February 6th, 2004

there!, Hello

firk ding blast

Well, just when I thought I had the motor controller worked out at my job, bang. A new wrinkle fecks with me brain. Ah well. Blow chunks and who gives a royal rat's ass? The weather outside the window today is whiter than the KKK after laundry day, and snow is falling every minute. It's supposed to continue this way 'til afternoon, when snow will mix with freezing rain to make slush and ice. Joy of joys.

Sleepy again, today. I was up until one am, again. Finished Simon Clark's *Stranger* last night. I was disappointed by one aspect, which has nothing to do with the author's presentation, but with my own wishes. When the characters are stuck in a military bunker, while masses of infected souls dwell outside hungry for blood, and the main chars's only source of info is this disembodied voice, I was hoping the voice would turn out to be an insane AI... Kind of the computer that keeps running, long after its programmers are no longer amongst the quick. Alas it was not meant to be. The voice belonged to a lunatic person... I could see how the novel's ending which came about relied on this salient fact, but I think the insane AI would have been a neato twist. Other than that the writing was quite good. Synopsis: Greg Valdiva is a stranger in the town of Sullivan (a town on an isthmus apparently close to NYC). The townsfolk allow him to stay (nay, treat him somewhat akin to kingly) because he has a odd ability to detect Jumpy infection. See, the world has gone in the toilet bowl due to a weird disease which started in South America and spread to the US on the backs and in the blood of countless refugees. The infection has a long term dormancy and then makes the victims explode into acts of violence and naughtiness. Greg can sense when people have it, even before they show any outward signs. He then goes into blood rages and butchers the infected. Not his fault and he doesn't understand why, but it's a useful skill nonetheless. Well, as the town becomes more insular (ultimately outlawing any strangers whatsoever) Greg realizes that the town's terrors are starting to turn inward on themselves. This culminates with the town performing a brutal murder (ala Shirley Jackson's "The Lottery") as a warning against anyone having even slight contact with Outsiders; after witnessing this, Greg leaves town. Out in the blasted world, he encounters survivors, and bizarre mysteries -- including a beautifully twisted version of hornets, hives and butterflies -- an ultimately makes the transition from a Reactive Force to an Active Force in the world.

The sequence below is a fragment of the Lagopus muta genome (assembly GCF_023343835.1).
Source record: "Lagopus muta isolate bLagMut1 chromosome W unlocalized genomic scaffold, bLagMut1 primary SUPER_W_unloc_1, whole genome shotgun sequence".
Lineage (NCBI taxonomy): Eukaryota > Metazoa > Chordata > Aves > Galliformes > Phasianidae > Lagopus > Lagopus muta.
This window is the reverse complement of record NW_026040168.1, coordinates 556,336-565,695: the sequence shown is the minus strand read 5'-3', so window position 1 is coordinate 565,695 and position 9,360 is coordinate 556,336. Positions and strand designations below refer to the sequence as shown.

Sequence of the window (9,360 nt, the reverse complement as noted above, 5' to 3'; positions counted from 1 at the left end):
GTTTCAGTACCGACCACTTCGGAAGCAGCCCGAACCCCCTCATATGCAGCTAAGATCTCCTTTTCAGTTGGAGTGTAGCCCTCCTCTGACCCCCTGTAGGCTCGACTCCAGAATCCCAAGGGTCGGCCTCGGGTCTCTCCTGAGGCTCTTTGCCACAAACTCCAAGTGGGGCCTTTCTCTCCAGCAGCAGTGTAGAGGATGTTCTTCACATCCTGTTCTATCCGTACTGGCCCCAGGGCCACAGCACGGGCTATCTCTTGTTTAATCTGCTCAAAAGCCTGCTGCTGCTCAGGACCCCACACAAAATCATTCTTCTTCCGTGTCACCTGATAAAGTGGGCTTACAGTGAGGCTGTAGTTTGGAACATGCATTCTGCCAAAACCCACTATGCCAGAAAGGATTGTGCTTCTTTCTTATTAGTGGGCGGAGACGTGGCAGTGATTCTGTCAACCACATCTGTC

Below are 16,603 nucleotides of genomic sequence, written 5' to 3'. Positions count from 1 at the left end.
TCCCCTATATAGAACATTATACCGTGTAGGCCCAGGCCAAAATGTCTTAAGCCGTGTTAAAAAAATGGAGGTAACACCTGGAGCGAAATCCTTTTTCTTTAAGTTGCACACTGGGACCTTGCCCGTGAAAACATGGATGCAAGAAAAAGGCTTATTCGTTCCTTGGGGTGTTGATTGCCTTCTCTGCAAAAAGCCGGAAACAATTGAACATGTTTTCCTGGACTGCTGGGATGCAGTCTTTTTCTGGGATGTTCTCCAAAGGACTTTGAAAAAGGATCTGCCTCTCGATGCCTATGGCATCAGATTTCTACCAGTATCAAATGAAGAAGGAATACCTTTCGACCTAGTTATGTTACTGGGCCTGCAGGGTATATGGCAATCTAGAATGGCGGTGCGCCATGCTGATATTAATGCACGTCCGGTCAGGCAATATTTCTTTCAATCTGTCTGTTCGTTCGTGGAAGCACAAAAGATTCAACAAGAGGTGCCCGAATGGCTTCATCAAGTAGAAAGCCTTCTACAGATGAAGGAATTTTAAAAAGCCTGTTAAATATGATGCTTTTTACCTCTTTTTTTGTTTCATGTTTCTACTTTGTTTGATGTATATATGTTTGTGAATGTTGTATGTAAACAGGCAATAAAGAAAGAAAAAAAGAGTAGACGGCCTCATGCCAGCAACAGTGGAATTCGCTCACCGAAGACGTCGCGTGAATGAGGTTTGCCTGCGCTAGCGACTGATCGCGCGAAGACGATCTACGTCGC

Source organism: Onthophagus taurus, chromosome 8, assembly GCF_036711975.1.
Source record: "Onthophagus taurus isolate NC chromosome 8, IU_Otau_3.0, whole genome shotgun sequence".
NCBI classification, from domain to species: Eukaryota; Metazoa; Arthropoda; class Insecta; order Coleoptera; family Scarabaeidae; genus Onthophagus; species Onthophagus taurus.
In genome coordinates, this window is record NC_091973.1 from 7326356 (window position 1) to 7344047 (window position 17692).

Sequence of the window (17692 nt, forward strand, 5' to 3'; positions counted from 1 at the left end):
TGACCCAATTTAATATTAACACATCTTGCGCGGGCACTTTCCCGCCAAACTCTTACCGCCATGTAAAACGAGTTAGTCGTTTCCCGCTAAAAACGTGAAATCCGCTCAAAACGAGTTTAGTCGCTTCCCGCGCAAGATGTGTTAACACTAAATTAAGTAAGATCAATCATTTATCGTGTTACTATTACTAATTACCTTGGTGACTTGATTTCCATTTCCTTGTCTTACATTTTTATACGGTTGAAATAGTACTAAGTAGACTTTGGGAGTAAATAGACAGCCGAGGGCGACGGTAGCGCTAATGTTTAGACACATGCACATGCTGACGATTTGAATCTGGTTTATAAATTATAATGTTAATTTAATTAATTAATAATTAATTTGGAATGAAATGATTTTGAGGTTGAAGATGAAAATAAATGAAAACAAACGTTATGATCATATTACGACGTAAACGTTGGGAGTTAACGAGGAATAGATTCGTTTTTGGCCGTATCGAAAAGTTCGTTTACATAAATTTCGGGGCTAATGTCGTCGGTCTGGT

Watched *The Apprentice* last night. Nice to see the teams split up, the sexes mingling. Of course, next week, we get "love". That'll only last until the two are left standing, then it will be everyone for themselves (ala the flashback sequence from *Battle Royale*). Afterwards, however, saw one of those excitingly bizarre game shows from Japan. The dubbing job was all cheesy American, had not much to do with the show, but was somewhat funny. No, Most Extreme Elimination Challenge is just hilarious to watch. What a screwy fecking show! I laughed my ass off! We watched two, and recorded two more... Quite hilarious. Ah, George Sakai's comment in The Simpsons is astute: "In America, you reward knowledge, while we punish ignorance." The hilarity is all due to people's stupidity, and hilarious, it is!

Gamed last night. It was pretty good, until the end. End was too weak. The chars managed to *barely* get through the challenges inside the gnoll fortification with their skin in tact. Then, it was a final Run The Gauntlet scenario through the wounded mass of gnolls, through open ground, and out to the trees. They got peppered with occasional arrows, but ultimately the gnolls didn't give chase. Why? Because I was tired. :) I suppose I can make the story point that the gnolls decided: 1) they didn't know how many more forces were secreted in the town, 2) the chars would lead pursuers into a trap, and 3) they were so disoriented by the distractions, that they decided to reorganize. Now the clock is ticking. Four weeks to mount a defense. Of course, most of this will be out of the characters's hands, as they are still little fish in the big fight to come. Chars got good rewards for the challenge, but they got away too easy in the end. Rather unrealistic, according to the gritty story axioms already established.

Well, Pete just told me that the rain has already started. Time to go. I'll see what the goiles are up to for lunch.
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    somebody/someone by Korn